Holguin said her department is working out those details with the Mayor’s Office and the Albuquerque Police Department (APD) and how to deal with the homeless. The city is hoping the spaces will serve as connection points for case management resources so people can work toward permanent housing and job training.

It was revealed for the first time that the cost of a Safe Open Space will range in price from $70,000 to $360,000 depending on the “bells and whistles.” For example, Camp Hope in Las Cruces operates on a $70,000 budget, but each one is different.

According to the city, it is not planning to put multiple spaces in each city council district. What the city is looking at for now is to to start with one and go from there.

Family and Community Services is proposing one more resolution be enacted at the city council meeting later on June 29 . If that passes, the city wants to have a “safe outdoor space” up and running by the end of the summer with two church congregations interested in providing space.


When Elizabeth Holguin tells KOB 4 that the Family Community Services Department is working with the Albuquerque Police Department (APD) on how to deal with the homeless, she did not disclose that APD has in fact rescinded its SPECIAL ORDER 22-46 that severely limited police to enforce the city laws and that gave Family and Community Services authority over APD police to dictate what police could do with the homeless when dealing with encampments. The special order Special order 22-26 was an abuse of power by Chief Harold Median. Special Order 22-46 provided in part:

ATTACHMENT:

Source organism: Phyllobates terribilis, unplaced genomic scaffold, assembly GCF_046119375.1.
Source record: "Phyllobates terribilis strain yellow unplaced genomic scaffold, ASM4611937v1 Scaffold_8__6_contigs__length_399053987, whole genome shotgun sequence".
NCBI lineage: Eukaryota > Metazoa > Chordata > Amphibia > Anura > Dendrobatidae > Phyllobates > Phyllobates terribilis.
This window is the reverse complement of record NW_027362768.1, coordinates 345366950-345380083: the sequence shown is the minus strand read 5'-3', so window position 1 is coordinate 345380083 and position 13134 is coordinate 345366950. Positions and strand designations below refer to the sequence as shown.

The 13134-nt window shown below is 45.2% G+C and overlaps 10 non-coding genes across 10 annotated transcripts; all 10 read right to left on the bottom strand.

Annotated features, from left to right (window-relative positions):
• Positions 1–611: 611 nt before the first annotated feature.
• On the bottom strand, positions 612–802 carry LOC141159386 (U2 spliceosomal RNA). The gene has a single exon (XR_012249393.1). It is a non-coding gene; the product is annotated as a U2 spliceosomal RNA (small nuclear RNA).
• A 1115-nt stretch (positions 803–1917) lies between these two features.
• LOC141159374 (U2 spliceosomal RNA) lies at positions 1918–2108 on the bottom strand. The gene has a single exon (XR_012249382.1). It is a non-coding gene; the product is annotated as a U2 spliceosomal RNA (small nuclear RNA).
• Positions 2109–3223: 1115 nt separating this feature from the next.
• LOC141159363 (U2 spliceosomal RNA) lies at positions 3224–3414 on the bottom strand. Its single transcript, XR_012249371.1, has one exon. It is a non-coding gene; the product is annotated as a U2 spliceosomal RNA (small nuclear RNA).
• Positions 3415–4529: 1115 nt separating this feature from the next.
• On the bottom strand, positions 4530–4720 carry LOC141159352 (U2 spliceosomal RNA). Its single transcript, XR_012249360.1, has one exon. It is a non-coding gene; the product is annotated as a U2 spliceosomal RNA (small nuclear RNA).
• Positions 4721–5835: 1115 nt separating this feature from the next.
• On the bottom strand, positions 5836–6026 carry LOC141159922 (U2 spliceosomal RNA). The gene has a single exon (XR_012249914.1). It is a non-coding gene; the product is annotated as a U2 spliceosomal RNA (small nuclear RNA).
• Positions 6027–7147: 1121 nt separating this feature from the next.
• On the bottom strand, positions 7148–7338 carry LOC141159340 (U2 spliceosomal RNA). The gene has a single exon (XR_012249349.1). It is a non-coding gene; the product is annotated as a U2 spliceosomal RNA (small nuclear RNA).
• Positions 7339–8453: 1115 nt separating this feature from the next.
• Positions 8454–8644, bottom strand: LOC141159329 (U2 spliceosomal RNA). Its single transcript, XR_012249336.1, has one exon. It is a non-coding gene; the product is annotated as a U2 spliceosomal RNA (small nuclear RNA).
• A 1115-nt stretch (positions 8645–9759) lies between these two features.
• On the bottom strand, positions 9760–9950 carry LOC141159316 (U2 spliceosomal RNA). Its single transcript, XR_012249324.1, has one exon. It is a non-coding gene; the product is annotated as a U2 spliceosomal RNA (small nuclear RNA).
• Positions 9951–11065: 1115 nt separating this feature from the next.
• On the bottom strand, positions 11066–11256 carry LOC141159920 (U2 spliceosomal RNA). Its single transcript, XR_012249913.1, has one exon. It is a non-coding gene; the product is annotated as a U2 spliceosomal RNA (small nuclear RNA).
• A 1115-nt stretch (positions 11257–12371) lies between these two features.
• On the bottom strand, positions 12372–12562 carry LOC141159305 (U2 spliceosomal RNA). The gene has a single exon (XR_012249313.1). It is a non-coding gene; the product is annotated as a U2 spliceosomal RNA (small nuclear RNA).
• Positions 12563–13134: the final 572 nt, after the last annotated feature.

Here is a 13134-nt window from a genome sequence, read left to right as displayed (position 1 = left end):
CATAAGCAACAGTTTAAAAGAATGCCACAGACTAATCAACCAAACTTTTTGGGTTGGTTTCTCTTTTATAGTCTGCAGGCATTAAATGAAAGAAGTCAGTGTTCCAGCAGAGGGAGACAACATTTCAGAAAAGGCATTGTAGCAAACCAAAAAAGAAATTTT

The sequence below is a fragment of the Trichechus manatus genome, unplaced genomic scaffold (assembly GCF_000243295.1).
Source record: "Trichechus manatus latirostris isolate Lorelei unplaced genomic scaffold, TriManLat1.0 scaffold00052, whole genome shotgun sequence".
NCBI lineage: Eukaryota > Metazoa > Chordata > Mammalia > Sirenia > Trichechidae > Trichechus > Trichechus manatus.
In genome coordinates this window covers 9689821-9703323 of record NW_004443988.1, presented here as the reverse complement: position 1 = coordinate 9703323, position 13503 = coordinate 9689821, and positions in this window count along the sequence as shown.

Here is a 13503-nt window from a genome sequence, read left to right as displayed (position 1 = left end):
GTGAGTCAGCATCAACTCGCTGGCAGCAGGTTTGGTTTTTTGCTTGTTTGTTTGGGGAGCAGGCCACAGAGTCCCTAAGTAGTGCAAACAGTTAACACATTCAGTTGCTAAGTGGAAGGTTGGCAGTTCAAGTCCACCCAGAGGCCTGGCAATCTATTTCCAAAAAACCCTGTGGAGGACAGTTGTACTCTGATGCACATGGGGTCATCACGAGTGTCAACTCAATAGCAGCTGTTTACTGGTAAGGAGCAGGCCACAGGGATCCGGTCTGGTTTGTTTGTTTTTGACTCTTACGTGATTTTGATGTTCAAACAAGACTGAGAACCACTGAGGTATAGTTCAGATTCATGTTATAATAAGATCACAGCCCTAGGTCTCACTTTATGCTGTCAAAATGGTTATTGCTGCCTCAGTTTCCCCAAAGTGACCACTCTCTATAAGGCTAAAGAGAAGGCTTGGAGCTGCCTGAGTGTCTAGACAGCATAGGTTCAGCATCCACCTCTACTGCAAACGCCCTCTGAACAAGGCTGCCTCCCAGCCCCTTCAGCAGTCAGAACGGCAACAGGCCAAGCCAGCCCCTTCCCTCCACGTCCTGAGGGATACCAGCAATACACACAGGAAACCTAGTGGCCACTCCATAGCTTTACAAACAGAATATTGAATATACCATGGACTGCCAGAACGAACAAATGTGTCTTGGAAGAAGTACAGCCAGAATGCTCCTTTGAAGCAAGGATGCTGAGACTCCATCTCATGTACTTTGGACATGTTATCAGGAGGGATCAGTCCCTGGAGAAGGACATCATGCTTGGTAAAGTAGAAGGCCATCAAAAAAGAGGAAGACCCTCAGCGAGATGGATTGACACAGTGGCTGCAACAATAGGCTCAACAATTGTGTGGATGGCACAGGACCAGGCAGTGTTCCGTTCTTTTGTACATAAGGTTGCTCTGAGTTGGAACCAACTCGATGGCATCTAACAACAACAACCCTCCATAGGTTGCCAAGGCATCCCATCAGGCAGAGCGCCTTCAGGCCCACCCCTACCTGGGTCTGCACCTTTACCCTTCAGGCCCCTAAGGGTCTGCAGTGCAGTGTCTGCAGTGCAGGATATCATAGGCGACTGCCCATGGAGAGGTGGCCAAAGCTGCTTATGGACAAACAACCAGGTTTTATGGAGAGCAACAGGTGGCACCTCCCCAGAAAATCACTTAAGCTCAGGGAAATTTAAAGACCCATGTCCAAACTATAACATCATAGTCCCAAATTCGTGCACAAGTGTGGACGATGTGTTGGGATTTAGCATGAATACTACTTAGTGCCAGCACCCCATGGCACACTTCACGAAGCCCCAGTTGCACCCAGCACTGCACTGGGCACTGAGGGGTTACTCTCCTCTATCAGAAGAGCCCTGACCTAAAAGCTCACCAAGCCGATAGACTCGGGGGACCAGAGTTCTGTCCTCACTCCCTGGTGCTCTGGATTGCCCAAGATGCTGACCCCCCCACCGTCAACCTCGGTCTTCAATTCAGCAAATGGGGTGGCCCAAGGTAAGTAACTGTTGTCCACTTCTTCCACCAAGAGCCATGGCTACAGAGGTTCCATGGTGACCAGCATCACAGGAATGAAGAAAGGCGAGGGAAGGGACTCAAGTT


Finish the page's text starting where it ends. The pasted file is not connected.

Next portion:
“Sworn personnel shall make all reasonable efforts to pursue non¬ punitive, services-based approaches and shall not attempt to enforce littering, trespassing, obstruction of sidewalk, and other laws and ordinances … unless [the Family Community Services Department] FCS personnel request such enforcement and only after FCS Department personnel … determine that the individual is continuing to trespass after being given notice and an opportunity to stop.”